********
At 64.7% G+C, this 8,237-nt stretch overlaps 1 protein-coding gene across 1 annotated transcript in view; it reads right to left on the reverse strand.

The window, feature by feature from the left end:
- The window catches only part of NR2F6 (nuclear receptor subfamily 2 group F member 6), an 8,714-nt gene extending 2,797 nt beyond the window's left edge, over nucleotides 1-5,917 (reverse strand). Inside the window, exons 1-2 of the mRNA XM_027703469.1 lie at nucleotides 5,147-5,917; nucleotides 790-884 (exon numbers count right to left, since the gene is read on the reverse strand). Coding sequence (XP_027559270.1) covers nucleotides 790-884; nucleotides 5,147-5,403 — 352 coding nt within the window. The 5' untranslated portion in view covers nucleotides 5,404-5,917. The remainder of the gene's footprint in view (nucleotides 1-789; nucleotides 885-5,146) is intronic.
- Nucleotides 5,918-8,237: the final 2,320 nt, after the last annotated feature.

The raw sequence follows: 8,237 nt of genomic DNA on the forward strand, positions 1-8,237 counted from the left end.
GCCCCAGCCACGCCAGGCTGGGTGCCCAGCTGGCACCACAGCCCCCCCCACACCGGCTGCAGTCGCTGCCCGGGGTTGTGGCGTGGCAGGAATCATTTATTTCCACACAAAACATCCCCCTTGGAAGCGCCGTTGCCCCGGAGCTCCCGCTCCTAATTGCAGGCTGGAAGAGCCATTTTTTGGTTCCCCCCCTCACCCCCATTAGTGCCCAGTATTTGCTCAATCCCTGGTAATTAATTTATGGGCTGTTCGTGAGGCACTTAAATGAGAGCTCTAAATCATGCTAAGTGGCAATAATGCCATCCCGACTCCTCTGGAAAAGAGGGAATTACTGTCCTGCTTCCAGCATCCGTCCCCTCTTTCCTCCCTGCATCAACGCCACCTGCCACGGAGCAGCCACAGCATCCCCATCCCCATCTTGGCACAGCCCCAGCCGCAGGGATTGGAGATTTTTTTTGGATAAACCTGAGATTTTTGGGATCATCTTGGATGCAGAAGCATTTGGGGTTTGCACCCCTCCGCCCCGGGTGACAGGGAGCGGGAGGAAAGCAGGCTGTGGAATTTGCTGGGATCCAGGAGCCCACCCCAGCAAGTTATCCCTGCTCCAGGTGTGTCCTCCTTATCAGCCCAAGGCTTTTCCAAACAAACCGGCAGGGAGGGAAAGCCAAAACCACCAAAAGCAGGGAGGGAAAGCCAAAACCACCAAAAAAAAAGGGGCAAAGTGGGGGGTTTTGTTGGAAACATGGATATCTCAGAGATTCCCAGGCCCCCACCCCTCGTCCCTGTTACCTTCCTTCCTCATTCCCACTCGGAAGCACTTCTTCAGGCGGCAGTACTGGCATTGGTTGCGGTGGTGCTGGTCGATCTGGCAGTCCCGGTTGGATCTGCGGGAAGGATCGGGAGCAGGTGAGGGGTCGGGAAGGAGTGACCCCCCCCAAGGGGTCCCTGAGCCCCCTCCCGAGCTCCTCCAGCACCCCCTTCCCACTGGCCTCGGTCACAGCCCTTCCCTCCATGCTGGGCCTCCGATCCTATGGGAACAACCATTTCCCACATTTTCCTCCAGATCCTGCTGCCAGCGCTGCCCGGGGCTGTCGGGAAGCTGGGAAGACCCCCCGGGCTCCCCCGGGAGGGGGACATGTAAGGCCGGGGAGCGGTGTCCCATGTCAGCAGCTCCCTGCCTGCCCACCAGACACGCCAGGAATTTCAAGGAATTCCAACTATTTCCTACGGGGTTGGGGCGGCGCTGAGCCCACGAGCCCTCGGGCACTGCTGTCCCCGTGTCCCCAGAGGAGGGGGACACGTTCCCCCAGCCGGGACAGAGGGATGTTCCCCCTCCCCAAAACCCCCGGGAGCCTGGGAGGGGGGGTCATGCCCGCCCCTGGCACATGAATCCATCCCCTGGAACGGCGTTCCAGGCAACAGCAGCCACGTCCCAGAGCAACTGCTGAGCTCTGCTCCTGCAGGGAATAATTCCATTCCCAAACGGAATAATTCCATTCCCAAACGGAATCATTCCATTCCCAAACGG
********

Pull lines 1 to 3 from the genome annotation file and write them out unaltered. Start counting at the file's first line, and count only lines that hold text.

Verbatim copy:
At 64.7% G+C, this 8,237-nt stretch overlaps 1 protein-coding gene across 1 annotated transcript in view; it reads right to left on the reverse strand.

The window, feature by feature from the left end:
- The window catches only part of NR2F6 (nuclear receptor subfamily 2 group F member 6), an 8,714-nt gene extending 2,797 nt beyond the window's left edge, over nucleotides 1-5,917 (reverse strand). Inside the window, exons 1-2 of the mRNA XM_027703469.1 lie at nucleotides 5,147-5,917; nucleotides 790-884 (exon numbers count right to left, since the gene is read on the reverse strand). Coding sequence (XP_027559270.1) covers nucleotides 790-884; nucleotides 5,147-5,403 — 352 coding nt within the window. The 5' untranslated portion in view covers nucleotides 5,404-5,917. The remainder of the gene's footprint in view (nucleotides 1-789; nucleotides 885-5,146) is intronic.